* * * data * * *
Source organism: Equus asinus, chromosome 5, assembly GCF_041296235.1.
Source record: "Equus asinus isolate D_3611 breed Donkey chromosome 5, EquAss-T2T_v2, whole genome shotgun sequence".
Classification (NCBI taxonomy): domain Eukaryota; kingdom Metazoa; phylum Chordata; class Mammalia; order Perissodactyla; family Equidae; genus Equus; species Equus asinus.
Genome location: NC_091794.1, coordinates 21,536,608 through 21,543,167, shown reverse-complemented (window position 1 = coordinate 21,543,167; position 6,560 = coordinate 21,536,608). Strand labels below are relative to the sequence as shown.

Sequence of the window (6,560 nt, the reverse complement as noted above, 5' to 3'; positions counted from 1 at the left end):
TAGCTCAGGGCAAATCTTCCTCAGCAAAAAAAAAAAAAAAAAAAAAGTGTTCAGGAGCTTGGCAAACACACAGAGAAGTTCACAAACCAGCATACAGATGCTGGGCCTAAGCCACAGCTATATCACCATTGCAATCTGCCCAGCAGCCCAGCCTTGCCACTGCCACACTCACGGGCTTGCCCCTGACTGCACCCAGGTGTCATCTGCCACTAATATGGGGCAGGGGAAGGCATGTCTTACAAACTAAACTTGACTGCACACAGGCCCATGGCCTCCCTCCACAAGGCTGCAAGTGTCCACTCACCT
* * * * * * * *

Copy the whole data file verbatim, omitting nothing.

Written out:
Source organism: Equus asinus, chromosome 5, assembly GCF_041296235.1.
Source record: "Equus asinus isolate D_3611 breed Donkey chromosome 5, EquAss-T2T_v2, whole genome shotgun sequence".
Classification (NCBI taxonomy): domain Eukaryota; kingdom Metazoa; phylum Chordata; class Mammalia; order Perissodactyla; family Equidae; genus Equus; species Equus asinus.
Genome location: NC_091794.1, coordinates 21,536,608 through 21,543,167, shown reverse-complemented (window position 1 = coordinate 21,543,167; position 6,560 = coordinate 21,536,608). Strand labels below are relative to the sequence as shown.

Sequence of the window (6,560 nt, the reverse complement as noted above, 5' to 3'; positions counted from 1 at the left end):
TAGCTCAGGGCAAATCTTCCTCAGCAAAAAAAAAAAAAAAAAAAAAGTGTTCAGGAGCTTGGCAAACACACAGAGAAGTTCACAAACCAGCATACAGATGCTGGGCCTAAGCCACAGCTATATCACCATTGCAATCTGCCCAGCAGCCCAGCCTTGCCACTGCCACACTCACGGGCTTGCCCCTGACTGCACCCAGGTGTCATCTGCCACTAATATGGGGCAGGGGAAGGCATGTCTTACAAACTAAACTTGACTGCACACAGGCCCATGGCCTCCCTCCACAAGGCTGCAAGTGTCCACTCACCT